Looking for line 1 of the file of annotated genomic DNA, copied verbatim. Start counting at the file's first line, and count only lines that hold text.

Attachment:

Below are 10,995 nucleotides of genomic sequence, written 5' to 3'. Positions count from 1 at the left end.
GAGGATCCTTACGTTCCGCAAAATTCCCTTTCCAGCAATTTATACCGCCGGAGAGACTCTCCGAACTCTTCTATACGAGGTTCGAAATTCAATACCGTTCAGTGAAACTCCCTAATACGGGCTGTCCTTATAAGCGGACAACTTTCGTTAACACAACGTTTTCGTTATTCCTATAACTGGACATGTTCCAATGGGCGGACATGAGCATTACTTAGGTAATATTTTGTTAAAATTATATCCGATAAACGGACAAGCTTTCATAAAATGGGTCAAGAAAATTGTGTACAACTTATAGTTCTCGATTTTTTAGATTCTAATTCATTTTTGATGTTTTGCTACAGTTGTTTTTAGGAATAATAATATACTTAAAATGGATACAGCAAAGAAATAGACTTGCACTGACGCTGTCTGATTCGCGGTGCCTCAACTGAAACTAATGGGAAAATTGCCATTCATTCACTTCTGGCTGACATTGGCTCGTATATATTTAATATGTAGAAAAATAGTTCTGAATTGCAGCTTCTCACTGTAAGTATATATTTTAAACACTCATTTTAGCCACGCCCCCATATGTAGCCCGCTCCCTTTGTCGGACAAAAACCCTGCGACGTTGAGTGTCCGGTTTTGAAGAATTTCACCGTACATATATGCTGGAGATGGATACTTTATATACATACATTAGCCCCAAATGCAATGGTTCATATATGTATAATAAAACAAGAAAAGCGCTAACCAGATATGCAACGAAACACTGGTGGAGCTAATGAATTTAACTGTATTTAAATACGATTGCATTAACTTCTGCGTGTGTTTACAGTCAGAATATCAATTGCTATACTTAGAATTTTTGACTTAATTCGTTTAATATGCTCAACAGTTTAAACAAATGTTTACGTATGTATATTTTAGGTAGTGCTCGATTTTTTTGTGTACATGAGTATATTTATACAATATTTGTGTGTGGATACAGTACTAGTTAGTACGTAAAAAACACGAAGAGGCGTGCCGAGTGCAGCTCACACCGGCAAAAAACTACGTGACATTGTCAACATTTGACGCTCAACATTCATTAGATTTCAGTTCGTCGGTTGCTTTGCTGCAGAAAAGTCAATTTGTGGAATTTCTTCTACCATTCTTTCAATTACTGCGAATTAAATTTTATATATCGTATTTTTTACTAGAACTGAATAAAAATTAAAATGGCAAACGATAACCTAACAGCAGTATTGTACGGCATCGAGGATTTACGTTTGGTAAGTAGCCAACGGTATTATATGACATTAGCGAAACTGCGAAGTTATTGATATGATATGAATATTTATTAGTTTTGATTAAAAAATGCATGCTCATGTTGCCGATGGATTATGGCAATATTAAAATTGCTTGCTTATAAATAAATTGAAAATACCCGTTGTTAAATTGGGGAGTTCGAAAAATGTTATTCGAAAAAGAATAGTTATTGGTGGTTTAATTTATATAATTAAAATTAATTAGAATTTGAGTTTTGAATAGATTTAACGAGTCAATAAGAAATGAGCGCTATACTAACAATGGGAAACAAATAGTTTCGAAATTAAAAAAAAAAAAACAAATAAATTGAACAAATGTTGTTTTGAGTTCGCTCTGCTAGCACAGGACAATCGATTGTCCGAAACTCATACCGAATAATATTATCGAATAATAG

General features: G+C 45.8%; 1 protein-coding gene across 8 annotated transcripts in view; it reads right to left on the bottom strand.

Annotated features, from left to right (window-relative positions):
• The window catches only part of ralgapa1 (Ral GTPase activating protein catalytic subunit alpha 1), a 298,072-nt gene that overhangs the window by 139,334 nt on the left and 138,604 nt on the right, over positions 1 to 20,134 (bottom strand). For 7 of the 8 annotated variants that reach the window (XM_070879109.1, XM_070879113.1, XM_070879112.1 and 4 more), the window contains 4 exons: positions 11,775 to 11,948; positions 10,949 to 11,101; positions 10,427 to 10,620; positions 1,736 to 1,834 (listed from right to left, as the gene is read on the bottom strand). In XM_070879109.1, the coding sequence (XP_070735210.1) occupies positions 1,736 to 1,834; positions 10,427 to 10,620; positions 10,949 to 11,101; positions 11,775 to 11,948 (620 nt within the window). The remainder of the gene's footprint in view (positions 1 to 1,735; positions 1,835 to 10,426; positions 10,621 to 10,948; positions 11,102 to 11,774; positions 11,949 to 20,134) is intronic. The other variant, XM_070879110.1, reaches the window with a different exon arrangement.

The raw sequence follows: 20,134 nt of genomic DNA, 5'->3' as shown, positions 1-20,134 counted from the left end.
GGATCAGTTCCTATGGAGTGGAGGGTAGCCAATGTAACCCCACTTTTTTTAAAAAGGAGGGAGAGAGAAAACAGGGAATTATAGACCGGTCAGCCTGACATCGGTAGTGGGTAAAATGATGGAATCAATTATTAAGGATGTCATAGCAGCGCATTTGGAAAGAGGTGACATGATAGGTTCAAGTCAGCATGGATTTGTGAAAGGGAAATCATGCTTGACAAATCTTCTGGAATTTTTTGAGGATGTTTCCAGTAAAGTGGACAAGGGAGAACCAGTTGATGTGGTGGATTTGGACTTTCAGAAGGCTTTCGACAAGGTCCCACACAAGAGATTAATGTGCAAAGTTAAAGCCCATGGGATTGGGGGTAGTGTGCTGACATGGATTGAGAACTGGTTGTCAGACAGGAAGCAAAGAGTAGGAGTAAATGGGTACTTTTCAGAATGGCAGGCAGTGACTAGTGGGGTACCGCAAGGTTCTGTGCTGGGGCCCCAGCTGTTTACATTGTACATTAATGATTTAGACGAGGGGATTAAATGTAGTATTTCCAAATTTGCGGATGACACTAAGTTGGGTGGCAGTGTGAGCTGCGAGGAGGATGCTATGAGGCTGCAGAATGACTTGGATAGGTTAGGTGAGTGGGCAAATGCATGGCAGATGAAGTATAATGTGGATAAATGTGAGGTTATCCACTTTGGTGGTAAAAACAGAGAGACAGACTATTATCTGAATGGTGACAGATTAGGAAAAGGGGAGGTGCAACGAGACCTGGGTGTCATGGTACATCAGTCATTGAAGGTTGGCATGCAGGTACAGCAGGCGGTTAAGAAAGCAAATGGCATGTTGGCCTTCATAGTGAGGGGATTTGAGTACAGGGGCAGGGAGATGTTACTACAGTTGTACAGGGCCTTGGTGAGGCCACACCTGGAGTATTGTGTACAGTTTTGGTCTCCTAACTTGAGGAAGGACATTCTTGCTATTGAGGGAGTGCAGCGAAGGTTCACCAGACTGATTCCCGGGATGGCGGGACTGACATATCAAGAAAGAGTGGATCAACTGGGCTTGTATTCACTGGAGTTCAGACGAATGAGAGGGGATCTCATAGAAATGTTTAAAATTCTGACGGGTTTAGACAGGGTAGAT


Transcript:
Below are 10,995 nucleotides of genomic sequence, written 5' to 3'. Positions count from 1 at the left end.